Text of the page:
Rusty? It was like starting from scratch! I whiffed my first few balls – couldn’t even make contact – and I felt like such a spazz. But I kept at it, silenced my inner critic and just reveled in the sheer joy of reconnecting with the game I’d loved for so long.
I’m no Chris Evert, but you have to start somewhere, right? I had another lesson yesterday and I was much better. I actually moved my feet and ran back and forth. Was I winded? You bet, but my arms didn’t fall off and that’s a blessing.
I’ve also been watching the award shows (boring) leading up to the Oscars at the end of February. And I was invited to attend the Independent Spirit Awards in Santa Monica the day before the Oscars. Looking forward to that.
And what great TV there’s been! Between all the political debates, which I can’t seem to get enough of, there was a terrific American Masters documentary about director Mike Nichols on PBS. There’s the new Showtime series “Billions,” which is soapy fun. And the OJ miniseries on FX started last night and I couldn’t resist. Of course, I’m counting down to my big TV love, “House of Cards,” in March.
That’s it for now. More news about Three Blonde Mice as soon as I have some.
Leo gets mauled by a bear. That’s the part I dreaded before going to see “The Revenant” tonight. Surprise! The bear incident turned out to be the least of my problems with the movie. Worse was that it was boring, long, emotionally vacant and in love with its own artistry.
Speaking of which, I loved director Alejandro Inarritu’s previous films (“Babel,” “Biutiful,” “Birdman,” for ex), and I loved his films precisely because they were bold and art-house and unique. But “The Revenant” reminded me of last year’s Robert Redford’s “All Is Lost” about trying to survive on a sailboat all alone in the middle of the ocean. As I watched that one, I kept muttering, “Die already.” Same with Leo in “The Revenant.”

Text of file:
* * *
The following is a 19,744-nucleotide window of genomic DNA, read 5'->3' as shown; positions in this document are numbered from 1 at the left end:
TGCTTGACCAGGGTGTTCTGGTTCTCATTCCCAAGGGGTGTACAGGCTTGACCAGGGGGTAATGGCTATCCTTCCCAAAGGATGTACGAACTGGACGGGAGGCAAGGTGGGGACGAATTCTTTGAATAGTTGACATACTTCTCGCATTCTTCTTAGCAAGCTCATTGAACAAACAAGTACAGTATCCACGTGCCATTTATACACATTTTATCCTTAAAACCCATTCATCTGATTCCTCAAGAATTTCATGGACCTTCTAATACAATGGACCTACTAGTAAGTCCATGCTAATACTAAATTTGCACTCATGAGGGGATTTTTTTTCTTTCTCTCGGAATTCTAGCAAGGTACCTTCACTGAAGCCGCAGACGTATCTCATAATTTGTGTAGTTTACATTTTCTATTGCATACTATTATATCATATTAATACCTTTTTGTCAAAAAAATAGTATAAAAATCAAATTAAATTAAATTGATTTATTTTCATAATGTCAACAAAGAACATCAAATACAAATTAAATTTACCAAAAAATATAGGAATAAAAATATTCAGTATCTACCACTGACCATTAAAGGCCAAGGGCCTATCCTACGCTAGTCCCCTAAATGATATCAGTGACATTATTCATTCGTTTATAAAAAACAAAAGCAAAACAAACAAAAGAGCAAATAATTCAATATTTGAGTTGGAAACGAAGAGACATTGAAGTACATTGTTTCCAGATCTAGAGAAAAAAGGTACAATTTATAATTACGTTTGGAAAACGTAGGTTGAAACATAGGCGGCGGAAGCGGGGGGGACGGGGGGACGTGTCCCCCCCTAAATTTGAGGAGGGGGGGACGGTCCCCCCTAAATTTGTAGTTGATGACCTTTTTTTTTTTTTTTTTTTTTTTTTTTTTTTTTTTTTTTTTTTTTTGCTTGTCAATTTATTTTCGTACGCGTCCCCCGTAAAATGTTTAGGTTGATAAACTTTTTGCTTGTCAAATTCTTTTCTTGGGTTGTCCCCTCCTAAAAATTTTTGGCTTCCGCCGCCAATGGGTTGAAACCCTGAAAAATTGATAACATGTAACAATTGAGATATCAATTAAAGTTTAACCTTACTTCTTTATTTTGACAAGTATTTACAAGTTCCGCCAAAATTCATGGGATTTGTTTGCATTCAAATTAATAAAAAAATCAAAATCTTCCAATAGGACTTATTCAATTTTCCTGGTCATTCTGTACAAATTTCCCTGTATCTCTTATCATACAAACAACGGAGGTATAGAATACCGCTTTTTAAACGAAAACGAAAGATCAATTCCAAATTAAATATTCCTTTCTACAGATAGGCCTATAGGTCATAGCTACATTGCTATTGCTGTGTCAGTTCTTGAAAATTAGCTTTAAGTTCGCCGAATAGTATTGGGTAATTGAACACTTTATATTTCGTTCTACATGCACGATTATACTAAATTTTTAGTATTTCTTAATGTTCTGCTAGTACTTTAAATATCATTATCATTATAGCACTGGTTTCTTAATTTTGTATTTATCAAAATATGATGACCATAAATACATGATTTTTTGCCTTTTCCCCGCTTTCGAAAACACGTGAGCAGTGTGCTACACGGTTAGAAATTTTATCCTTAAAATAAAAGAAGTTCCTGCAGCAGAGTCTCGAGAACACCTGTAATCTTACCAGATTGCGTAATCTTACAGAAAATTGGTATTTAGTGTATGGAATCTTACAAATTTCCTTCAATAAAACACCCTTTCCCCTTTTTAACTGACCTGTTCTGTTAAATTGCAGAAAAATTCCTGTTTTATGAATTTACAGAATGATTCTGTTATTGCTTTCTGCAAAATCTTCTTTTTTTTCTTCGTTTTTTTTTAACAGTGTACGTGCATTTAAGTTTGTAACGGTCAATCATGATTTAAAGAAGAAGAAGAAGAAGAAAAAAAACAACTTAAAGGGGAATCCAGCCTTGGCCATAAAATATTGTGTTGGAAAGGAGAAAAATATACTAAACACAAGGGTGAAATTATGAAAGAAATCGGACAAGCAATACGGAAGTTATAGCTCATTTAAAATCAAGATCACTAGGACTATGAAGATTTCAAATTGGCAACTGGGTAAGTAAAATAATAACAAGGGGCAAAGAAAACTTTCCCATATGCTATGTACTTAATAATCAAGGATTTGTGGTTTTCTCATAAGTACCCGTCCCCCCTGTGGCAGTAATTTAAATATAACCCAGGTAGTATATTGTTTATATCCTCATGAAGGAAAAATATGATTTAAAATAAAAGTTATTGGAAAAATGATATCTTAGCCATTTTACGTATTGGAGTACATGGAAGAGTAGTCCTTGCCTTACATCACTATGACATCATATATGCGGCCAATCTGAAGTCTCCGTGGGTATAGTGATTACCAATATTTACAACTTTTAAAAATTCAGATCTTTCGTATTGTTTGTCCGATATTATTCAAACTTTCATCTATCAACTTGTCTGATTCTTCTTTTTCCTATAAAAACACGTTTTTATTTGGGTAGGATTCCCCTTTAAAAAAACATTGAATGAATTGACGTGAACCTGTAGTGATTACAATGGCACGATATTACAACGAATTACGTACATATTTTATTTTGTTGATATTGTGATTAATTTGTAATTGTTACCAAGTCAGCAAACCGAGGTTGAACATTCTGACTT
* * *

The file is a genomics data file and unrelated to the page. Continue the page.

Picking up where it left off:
Backing up, the movie takes us to the American frontier in the 1800s. The French are fighting the Indians who are fighting the Americans – all of whom are hunting for pelts, as in fur from dead animals. Think: Davy Crockett only X-rated for blood and guts. Leo, whose Indian wife has gone to the big frontier in the sky, brings his half-Indian son along on this particular hunt. Unfortunately for both, Leo gets mauled by the aforementioned bear, the son is killed and Leo is left for dead by an unscrupulous fellow hunter played by Tom Hardy. The rest of the two-and-a-half-hour movie is how Leo drags his totally messed up body around in the snow and rain, down rapids, in and out of trees as he tries to survive in order to exact vengeance on Tom Hardy. He eats raw meat, climbs into the carcass of a dead horse to keep warm (an especially vomit-inducing scene) and generally grunts and breathes loudly throughout – only to have the requisite battle scene with his nemesis in the end….and die.
The cinematography is spectacular; there were scenes of the vast landscape that made me gasp they were so beautiful. But what attracted Inarritu to this story, which was inspired by a true one, beats me. Why put your actors and your audience through such gruesomeness? At least when you go to see a Quentin Tarrantino movie, the gory parts are supposed to be funny. Which is another way of saying I wish I’d gone to see “The Hateful Eight” instead.